An excerpt from an article by KQED. Read the entire article here.
More than 110 people were detained on Saturday night after an annual “hill bomb” skateboarding event in the Mission District was shut down by police. Many people have since criticized the forceful police tactics used to respond to the youth-led event.
‘I think there’s a consensus that events like this need to be made more safe. But I question whether what we saw made this more safe.’Kevin Benedicto, San Francisco police commissioner
A total of 81 juveniles and 32 adults were arrested for “inciting a riot” according to police, as well as for remaining present at an unlawful assembly and conspiracy.
At least one attorney is exploring a lawsuit on behalf of the youth and families who believe they were wrongfully detained at the skateboarding event.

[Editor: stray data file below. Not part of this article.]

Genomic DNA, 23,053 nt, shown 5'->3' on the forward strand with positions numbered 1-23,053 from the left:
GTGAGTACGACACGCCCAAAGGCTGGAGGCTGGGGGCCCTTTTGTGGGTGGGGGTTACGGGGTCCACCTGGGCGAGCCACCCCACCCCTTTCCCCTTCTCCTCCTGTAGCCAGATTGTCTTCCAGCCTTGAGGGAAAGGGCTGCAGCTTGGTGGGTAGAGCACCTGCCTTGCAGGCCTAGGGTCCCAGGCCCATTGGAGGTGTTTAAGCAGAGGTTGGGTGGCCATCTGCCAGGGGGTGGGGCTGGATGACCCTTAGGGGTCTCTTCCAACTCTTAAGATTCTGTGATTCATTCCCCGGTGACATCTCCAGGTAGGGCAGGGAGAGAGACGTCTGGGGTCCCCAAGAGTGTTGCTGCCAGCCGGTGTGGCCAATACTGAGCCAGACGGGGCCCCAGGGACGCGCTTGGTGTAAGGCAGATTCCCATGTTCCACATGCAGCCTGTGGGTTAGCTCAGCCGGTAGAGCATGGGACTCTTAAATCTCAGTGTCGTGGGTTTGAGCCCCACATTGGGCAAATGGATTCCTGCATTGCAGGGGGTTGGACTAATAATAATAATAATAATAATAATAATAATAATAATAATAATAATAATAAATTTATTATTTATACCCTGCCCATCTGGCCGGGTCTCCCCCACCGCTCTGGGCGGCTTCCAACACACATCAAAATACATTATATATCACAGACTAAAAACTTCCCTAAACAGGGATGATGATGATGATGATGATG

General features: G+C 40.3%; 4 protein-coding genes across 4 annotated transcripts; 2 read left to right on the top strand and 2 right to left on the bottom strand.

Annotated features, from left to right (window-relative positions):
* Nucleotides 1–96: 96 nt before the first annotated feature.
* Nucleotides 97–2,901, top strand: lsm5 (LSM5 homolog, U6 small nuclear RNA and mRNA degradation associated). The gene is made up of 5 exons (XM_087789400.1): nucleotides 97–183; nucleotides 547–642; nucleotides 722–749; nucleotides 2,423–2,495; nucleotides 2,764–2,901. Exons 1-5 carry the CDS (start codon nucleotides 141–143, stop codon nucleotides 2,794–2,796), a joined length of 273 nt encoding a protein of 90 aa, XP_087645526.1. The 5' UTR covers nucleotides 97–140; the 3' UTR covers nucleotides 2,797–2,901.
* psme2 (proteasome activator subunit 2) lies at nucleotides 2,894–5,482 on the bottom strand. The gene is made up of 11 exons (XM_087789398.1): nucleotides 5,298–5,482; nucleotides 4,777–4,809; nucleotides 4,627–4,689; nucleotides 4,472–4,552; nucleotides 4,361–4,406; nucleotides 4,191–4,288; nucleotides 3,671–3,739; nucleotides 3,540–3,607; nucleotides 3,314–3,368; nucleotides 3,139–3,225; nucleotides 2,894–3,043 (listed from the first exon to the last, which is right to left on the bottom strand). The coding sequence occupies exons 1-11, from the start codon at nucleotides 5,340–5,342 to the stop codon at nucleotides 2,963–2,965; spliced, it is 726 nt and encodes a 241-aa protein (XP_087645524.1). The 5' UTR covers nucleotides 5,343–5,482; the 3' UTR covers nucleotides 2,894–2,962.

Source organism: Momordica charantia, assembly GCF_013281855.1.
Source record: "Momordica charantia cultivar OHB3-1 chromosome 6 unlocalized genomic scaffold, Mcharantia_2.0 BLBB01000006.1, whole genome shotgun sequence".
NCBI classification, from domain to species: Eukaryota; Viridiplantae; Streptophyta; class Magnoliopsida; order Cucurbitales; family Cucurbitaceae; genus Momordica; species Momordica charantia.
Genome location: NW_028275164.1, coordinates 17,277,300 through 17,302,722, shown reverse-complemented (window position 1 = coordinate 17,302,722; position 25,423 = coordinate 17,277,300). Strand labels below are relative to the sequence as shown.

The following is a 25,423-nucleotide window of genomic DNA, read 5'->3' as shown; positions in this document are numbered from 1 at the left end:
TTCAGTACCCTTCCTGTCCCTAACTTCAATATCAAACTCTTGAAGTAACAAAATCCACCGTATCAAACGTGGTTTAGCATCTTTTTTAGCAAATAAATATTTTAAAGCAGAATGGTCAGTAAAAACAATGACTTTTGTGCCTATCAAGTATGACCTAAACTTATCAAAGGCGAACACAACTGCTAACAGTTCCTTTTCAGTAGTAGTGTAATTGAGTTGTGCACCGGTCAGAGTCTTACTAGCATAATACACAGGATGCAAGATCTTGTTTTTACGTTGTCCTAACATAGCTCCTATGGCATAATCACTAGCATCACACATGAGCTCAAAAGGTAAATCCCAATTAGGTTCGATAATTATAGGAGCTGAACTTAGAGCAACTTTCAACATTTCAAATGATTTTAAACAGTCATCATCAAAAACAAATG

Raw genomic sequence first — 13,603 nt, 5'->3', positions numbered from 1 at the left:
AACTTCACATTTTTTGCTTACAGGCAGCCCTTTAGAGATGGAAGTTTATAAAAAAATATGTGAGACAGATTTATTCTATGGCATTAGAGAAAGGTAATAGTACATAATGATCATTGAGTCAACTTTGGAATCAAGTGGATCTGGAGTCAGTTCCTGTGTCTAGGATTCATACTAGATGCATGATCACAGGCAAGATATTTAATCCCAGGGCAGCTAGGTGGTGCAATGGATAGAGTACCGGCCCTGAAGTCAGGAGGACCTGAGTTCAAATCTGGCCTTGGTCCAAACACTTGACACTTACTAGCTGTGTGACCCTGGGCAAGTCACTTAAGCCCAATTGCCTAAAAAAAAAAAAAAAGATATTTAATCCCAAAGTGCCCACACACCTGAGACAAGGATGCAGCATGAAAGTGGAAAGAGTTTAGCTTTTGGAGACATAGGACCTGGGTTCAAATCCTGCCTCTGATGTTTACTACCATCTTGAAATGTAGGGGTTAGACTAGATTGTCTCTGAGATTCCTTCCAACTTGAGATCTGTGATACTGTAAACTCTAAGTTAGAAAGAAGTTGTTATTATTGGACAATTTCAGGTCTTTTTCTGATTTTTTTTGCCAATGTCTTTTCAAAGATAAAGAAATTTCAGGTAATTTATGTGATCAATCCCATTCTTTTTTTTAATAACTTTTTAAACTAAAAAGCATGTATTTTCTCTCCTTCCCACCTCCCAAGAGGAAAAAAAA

“There’s a lot of interest in suing and challenging this police misconduct to prevent something like this from happening again,” said Rachel Lederman, senior counsel at the Partnership for Civil Justice Fund. “Parents in particular are outraged at how they were treated.”
Lederman said she has spoken with children as young as 13 and adults in their 30s who were swept up in Saturday’s mass arrest. She plans to hold a meeting next week with the affected families, and didn’t have a timeline for when a lawsuit could be filed.
Some parents waited four to six hours to reconnect with their children after they were detained at the event, Lederman said. “They were held as it became dark and cold. A lot of kids said they were freezing. They weren’t allowed to go to the bathroom, their phones were taken.”